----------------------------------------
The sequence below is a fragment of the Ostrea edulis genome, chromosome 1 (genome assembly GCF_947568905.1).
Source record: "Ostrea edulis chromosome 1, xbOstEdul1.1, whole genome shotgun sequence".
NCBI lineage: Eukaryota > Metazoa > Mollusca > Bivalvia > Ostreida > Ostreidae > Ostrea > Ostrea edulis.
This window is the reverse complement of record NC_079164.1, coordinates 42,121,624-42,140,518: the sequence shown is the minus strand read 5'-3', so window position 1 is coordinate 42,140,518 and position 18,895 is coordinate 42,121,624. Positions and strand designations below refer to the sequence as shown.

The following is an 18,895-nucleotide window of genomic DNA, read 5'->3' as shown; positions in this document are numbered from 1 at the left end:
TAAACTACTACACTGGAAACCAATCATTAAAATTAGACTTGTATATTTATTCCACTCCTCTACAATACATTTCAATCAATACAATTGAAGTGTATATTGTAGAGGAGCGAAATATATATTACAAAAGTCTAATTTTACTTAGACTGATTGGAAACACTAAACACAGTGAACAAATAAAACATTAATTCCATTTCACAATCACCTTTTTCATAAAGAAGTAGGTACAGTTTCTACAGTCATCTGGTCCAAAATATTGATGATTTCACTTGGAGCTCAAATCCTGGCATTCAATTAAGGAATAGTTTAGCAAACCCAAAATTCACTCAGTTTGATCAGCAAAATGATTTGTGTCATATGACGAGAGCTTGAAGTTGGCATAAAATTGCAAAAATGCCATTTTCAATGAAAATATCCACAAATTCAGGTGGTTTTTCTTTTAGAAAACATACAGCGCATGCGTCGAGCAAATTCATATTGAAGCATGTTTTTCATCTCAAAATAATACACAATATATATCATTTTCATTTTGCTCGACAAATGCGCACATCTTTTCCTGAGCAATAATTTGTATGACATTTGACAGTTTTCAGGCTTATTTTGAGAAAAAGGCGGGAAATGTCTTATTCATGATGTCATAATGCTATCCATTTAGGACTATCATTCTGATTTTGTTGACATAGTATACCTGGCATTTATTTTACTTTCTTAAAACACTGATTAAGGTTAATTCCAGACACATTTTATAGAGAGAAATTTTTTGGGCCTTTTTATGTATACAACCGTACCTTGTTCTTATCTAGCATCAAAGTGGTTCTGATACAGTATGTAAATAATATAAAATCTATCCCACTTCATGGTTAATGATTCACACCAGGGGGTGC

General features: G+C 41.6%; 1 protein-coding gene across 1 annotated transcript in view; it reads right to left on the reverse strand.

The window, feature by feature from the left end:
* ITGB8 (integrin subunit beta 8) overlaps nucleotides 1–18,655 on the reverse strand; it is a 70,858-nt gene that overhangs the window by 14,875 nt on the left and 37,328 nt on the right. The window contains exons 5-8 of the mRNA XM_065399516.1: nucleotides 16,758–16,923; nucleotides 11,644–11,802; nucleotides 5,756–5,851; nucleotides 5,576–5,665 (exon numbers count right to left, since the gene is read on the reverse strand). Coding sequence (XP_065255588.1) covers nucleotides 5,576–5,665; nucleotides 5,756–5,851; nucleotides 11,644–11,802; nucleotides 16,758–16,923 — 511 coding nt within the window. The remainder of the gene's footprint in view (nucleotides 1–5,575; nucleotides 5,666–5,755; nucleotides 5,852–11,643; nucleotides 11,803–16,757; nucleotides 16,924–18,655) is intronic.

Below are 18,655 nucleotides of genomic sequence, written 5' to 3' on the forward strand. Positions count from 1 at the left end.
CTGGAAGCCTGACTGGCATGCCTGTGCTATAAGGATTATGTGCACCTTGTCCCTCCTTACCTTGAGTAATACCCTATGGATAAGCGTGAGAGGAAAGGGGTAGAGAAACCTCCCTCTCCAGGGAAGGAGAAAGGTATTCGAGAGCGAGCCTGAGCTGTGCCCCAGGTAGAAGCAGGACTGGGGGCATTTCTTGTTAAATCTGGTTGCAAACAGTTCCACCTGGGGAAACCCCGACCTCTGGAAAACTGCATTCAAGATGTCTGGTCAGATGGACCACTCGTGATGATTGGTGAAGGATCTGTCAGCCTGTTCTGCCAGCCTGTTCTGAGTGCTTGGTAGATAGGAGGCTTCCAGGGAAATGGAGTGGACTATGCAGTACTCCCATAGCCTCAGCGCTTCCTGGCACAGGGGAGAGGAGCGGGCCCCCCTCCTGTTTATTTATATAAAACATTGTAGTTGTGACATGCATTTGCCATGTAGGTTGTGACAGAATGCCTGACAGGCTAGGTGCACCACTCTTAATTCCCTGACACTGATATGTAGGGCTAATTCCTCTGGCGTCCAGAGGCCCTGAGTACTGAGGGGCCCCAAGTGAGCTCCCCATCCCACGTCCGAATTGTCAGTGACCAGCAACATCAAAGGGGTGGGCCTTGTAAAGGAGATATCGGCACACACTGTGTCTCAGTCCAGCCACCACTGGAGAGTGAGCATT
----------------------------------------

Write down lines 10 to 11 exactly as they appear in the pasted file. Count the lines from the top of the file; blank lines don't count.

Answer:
Below are 18,655 nucleotides of genomic sequence, written 5' to 3' on the forward strand. Positions count from 1 at the left end.
CTGGAAGCCTGACTGGCATGCCTGTGCTATAAGGATTATGTGCACCTTGTCCCTCCTTACCTTGAGTAATACCCTATGGATAAGCGTGAGAGGAAAGGGGTAGAGAAACCTCCCTCTCCAGGGAAGGAGAAAGGTATTCGAGAGCGAGCCTGAGCTGTGCCCCAGGTAGAAGCAGGACTGGGGGCATTTCTTGTTAAATCTGGTTGCAAACAGTTCCACCTGGGGAAACCCCGACCTCTGGAAAACTGCATTCAAGATGTCTGGTCAGATGGACCACTCGTGATGATTGGTGAAGGATCTGTCAGCCTGTTCTGCCAGCCTGTTCTGAGTGCTTGGTAGATAGGAGGCTTCCAGGGAAATGGAGTGGACTATGCAGTACTCCCATAGCCTCAGCGCTTCCTGGCACAGGGGAGAGGAGCGGGCCCCCCTCCTGTTTATTTATATAAAACATTGTAGTTGTGACATGCATTTGCCATGTAGGTTGTGACAGAATGCCTGACAGGCTAGGTGCACCACTCTTAATTCCCTGACACTGATATGTAGGGCTAATTCCTCTGGCGTCCAGAGGCCCTGAGTACTGAGGGGCCCCAAGTGAGCTCCCCATCCCACGTCCGAATTGTCAGTGACCAGCAACATCAAAGGGGTGGGCCTTGTAAAGGAGATATCGGCACACACTGTGTCTCAGTCCAGCCACCACTGGAGAGTGAGCATT